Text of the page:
Myrie’s lawyer says finger-rape case could go to international court

(Barbados Nation) The Barbados Government will be hauled before the International Court of Human Rights, if need be, to ensure Jamaican Shanique Myrie gets justice for the trauma she reportedly suffered at the hands of airport officials.

Myrie’s attorney, Anthony Hylton, pledged this yesterday saying he wanted to ensure she was vindicated in her claims of being finger-raped on March 14 after her arrival at the Grantley Adams International Airport  before being denied entry.

“It did happen, and we will prove it,” said Hylton, a former Jamaican minister of foreign affairs. “We know the hurdles in the law and we will get around it.

“We are aware that the police are who did it,” he said in a telephone interview from his New Kingston office.

He, however, declined to speak further on this accusation. Myrie had said she was cavity searched by a female immigration officer.

When the MIDWEEK NATION reached Myrie yesterday, she referred questions to her attorney. The glum sounding 23-year-old did say: “I am very depressed at the moment.”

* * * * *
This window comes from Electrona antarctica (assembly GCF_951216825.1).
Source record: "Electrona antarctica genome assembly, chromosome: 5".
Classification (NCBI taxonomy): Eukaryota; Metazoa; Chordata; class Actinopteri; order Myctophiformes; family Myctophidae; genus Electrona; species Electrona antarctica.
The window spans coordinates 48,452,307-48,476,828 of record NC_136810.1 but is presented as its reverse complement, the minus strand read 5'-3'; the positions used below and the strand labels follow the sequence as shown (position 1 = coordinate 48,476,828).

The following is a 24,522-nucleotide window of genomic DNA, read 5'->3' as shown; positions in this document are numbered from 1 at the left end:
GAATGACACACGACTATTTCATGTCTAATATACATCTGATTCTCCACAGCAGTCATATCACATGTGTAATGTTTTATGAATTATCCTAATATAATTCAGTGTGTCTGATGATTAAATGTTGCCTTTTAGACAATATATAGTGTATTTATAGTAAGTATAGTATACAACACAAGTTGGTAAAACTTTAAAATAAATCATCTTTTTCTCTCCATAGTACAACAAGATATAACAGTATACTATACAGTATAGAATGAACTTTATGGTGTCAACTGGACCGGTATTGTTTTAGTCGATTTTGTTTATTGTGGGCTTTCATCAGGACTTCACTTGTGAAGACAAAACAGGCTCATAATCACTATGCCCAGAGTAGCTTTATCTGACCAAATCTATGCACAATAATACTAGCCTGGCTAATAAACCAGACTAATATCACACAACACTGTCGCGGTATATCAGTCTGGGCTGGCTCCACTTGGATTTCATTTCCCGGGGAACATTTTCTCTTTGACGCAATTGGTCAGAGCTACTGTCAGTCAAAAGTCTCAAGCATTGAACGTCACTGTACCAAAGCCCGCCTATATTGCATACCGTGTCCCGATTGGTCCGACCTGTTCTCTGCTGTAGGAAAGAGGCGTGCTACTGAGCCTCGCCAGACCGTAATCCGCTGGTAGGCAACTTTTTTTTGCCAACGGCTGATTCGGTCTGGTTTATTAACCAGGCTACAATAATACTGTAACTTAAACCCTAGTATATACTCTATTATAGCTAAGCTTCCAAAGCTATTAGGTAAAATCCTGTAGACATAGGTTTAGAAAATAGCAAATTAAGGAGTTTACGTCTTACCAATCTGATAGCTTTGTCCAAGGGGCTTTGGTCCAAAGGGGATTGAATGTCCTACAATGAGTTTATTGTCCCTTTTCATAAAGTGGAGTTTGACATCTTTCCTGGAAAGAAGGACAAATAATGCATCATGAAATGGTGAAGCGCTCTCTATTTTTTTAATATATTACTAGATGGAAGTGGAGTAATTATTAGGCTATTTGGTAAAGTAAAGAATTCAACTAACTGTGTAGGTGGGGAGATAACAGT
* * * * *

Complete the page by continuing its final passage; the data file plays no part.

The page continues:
The  issue is expected to be raised today at a meeting of the Caribbean Community Council.

Minister of Foreign Affairs and Foreign Trade Senator Maxine McClean dismissed Myrie’s storyat a Press conference last Saturday.

In a prepared statement, McClean added: “Chief Immigration Officer Ms Erine Griffith has refuted this allegation made in the Jamaica Observer. She has confirmed that her department and Customs ‘have carried out extensive investigations and the claims were baseless’.”

McClean pointed out that in Myrie’s case, eyebrows were raised after she first spoke of spending her planned two-week stay with a female friend and then changed that story to say it was a male friend with whom she intended to stay.

She said that both Immigration and police officers interviewed Myrie, but never once was she searched – only her baggage.

But Myrie’s lawyer said there had been allegations of such treatment at the hands of Barbadian officials in the past.

“We have been hearing about this sort of thing for some time,” he declared.

“The Government of Barbados is trying to put Ms Myrie on trial and destroy her credibility.”

Hylton said Myrie was very traumatised by the experience and would receive counselling.

The attorney said the matter was “very distressing” for him personally as Bajans were a great people, and Barbados was one of his favourite countries.

Quizzed for a response to Hylton’s comments yesterday, Senator Harry Husbands, Parliamentary Secretary in the Office of the Prime Minister with responsibility for immigration, declined comment.

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